La Junta (CO)’s New Quint Proves Value at Massive Feed Store Fire

By Alan M. Petrillo

La Junta (CO) Fire and EMS recently received a new Sutphen SP 70 aerial platform quint to replace a nearly-20-year old straight stick aerial, and the new Sutphen quickly proved its value at the scene of a massive feed store structure fire. Brad Davidson, La Junta’s chief, says the Sutphen SP 70 aerial platform quint “performed beautifully at the huge feed store fire we recently had. It was great tactically to attack the fire from above using two different aerial water streams directed into different areas of the fire.”

La Junta Fire and EMS uses its SP 70 at a large feed store structure fire. (Photo courtesy of La Junta Fire and EMS.)

The Sutphen SP 70 aerial platform quint is built on a Monarch heavy duty custom chassis with a 62-inch extended cab and 10-inch raised roof with seating for four firefighters. The quint has a 23,000-pounds front axle and suspension, a 31,000-pounds rear axle and suspension, and is powered by a 450-horsepower (hp) Cummins L 9 diesel engine, and an Allison 3000 EVS Gen 5 automatic transmission, with a Leece Neville 320-amp alternator. Wheelbase on the rig is 221 inches, overall length is 43 feet 5-3/4-inches, and overall height is 10 feet 9-1/4-inches.

The aerial platform quint has a Hale Qmax 1,500-gallons per minute (gpm) single stage pump, a 500-gallon water tank, two 2-1/2-inch discharges on the left side, a 3-inch and 2-1/2-inch discharge on the right side, a 2-1/2-inch discharge on the upper left side, and a 1-1/2-inch discharge in the 24-inch extended front bumper.

Sutphen Corp. built this SP 70 aerial platform quint for La Junta (CO) Fire and EMS on a Monarch heavy duty custom chassis with 62-inch extended cab and 10-inch raised roof. (Photo courtesy of Sutphen Corp.)

Davidson points out that the quint has two 200-foot 1-3/4-inch hose cross lays with smoothbore nozzles above the pump, 150-feet of 1-1/2-inch double jacket hose in a hose well in the extended front bumper, and 200-feet of 2-1/2-inch hose preconnected to the upper left side discharge. At the platform, the quint carries two Akron Brass Company 3470 Gemini manual monitors, one with an Akron Brass 1,250-gpm Akromatic nozzle, and the other with Akron Brass quad stacked tips and a stream shaper.

Sutphen Corp. built this SP 70 aerial platform quint for La Junta (CO) Fire and EMS on a Monarch heavy duty custom chassis with 62-inch extended cab and 10-inch raised roof. (Photo courtesy of Sutphen Corp.)

Davidson notes that the rig’s hose bed carries 1,100 feet of 5-inch large diameter hose, and 600-feet of 2-1/2-inch hose. “We are fortunate to have hydrants and a good water supply in the three towns in our fire district,” he observes, “but in the rural areas, we rely on shuttling water in our two 1,800-gallon tenders (tankers), and other engines.”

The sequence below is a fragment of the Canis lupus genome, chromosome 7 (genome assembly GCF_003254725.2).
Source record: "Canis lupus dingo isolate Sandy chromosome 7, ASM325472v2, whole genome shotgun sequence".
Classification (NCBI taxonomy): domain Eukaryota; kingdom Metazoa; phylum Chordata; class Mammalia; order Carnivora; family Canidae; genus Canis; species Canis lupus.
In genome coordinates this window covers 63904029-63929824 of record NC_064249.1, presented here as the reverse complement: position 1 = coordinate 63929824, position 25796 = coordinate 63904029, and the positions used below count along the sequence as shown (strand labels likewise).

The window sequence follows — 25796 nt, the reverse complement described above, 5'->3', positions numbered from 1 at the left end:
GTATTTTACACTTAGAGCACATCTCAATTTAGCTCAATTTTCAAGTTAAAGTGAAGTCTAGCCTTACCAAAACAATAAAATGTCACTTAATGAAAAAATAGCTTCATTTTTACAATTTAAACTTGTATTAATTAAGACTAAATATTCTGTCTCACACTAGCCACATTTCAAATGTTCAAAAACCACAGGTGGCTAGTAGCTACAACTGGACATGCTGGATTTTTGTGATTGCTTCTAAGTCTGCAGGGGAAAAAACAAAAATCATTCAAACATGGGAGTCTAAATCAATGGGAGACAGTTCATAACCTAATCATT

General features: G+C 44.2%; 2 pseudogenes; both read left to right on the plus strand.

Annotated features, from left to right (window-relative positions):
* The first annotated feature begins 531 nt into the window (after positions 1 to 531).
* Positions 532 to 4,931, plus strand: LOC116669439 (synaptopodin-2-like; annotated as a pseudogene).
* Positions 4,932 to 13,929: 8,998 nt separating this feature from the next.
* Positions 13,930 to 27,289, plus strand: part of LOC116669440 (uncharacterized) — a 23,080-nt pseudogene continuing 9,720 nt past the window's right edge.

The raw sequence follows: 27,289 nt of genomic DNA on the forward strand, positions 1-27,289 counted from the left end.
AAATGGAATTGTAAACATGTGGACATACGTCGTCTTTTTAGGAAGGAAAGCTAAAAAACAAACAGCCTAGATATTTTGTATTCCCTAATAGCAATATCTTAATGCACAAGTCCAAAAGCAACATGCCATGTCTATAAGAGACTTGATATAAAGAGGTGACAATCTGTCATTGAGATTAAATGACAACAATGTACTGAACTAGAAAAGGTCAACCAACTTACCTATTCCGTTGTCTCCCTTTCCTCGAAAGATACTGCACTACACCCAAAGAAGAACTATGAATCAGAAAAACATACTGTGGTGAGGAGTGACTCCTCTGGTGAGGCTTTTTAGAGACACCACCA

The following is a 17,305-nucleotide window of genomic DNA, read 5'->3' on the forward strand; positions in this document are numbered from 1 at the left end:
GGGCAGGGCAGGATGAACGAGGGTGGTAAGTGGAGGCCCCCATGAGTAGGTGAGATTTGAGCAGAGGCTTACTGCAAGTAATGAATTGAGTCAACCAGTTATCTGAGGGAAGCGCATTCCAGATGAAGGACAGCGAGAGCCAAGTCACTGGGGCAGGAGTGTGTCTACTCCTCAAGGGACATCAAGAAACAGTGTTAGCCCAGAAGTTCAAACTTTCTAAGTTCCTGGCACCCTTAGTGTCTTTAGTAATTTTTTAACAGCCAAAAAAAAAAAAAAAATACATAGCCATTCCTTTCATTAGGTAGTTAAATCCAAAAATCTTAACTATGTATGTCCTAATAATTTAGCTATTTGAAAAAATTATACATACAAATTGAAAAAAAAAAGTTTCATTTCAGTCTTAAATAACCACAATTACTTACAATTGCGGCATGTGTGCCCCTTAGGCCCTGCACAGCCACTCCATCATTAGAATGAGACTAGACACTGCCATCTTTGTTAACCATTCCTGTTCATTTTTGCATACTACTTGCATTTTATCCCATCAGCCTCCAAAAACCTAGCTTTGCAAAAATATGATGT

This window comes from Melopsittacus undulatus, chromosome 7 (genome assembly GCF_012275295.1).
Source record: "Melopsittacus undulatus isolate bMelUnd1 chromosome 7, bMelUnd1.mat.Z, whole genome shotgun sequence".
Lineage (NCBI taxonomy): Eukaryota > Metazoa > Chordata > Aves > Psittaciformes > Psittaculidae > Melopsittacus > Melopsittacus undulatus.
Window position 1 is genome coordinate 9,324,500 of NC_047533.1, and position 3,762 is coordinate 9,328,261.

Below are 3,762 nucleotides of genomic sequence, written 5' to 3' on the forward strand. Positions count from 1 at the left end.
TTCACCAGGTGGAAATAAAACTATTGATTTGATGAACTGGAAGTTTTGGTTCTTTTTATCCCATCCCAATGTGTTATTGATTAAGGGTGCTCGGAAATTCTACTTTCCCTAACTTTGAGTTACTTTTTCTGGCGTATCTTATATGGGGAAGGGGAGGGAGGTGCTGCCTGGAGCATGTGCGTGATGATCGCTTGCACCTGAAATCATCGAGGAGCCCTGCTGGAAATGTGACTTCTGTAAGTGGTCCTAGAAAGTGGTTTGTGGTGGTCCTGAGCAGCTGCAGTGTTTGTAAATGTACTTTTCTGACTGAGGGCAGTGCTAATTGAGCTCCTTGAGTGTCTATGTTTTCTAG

Davidson says La Junta made the change from a straight stick to a platform for two main reasons. “The first is that it’s safer for our staff to work out of a bucket,” he notes, “and the second is that it’s easier to make a rescue from a platform, where you can get a victim into the platform much quicker and easier than have them climb down a ladder.

Sutphen Corp. built this SP 70 aerial platform quint for La Junta (CO) Fire and EMS on a Monarch heavy duty custom chassis with 62-inch extended cab and 10-inch raised roof. (Photo courtesy of Sutphen Corp.)

The chief adds that with a lot of tight streets in La Junta’s fire district, the department has found that the vehicle’s lower center of gravity, lower profile, and greater stability gives them greater maneuverability and usability with the truck. He says the rig’s 192-cubic feet of compartment space is covered by ROM roll-up doors, and that it has an Alco-Lite 35-foot three-section extension ladder, a 24-foot two section extension ladder, a 16-foot roof ladder, and a 10-foot folding ladder.

The aerial platform quint has a grill-mounted Federal Q2B siren, a FRC ACT two-station intercom system, a 6-kilowatt Smart Power generator, a Hannay electric cord reel with 150-feet of electrical cord, a FRC InView 360HD camera system with a built-in DVR, a Roto-Ray warning light, a Whelen Freedom IV LED light bar, Whelen L31 LED rear beacons, and FRC Spectra 900 LED scene lights.

La Junta Fire and EMS uses its SP 70 at a large feed store structure fire. (Photo courtesy of La Junta Fire and EMS.)

Zach Rudy, Sutphen’s director of sales and marketing, says, “We want to thank the La Junta Fire Department and Chief Brad Davidson for their trust in the Sutphen product and Sutphen family. This SP 70 is La Junta’s first Sutphen apparatus, and we are honored to be a part of the La Junta, Colorado, community.”


ALAN M. PETRILLO is a Tucson, Ariz.-based journalist, the author of three novels and five non-fiction books, and a member of the Fire Apparatus & Emergency Equipment editorial advisory board. He served 22 years with Verdoy (NY) Fire Department, including the position of chief.

Author

  • ALAN M. PETRILLO is a Tucson, Ariz.-based journalist, the author of three novels and five non-fiction books, and a member of the Fire Apparatus & Emergency Equipment editorial advisory board. He served 22 years with Verdoy (NY) Fire Department, including the position of chief.

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Topics

La Junta (CO) Fire and EMS recently received a new Sutphen SP 70 aerial platform quint to replace a nearly-20-year old straight stick aerial, and the new Sutphen quickly proved its value at the scene of a massive feed store structure fire.

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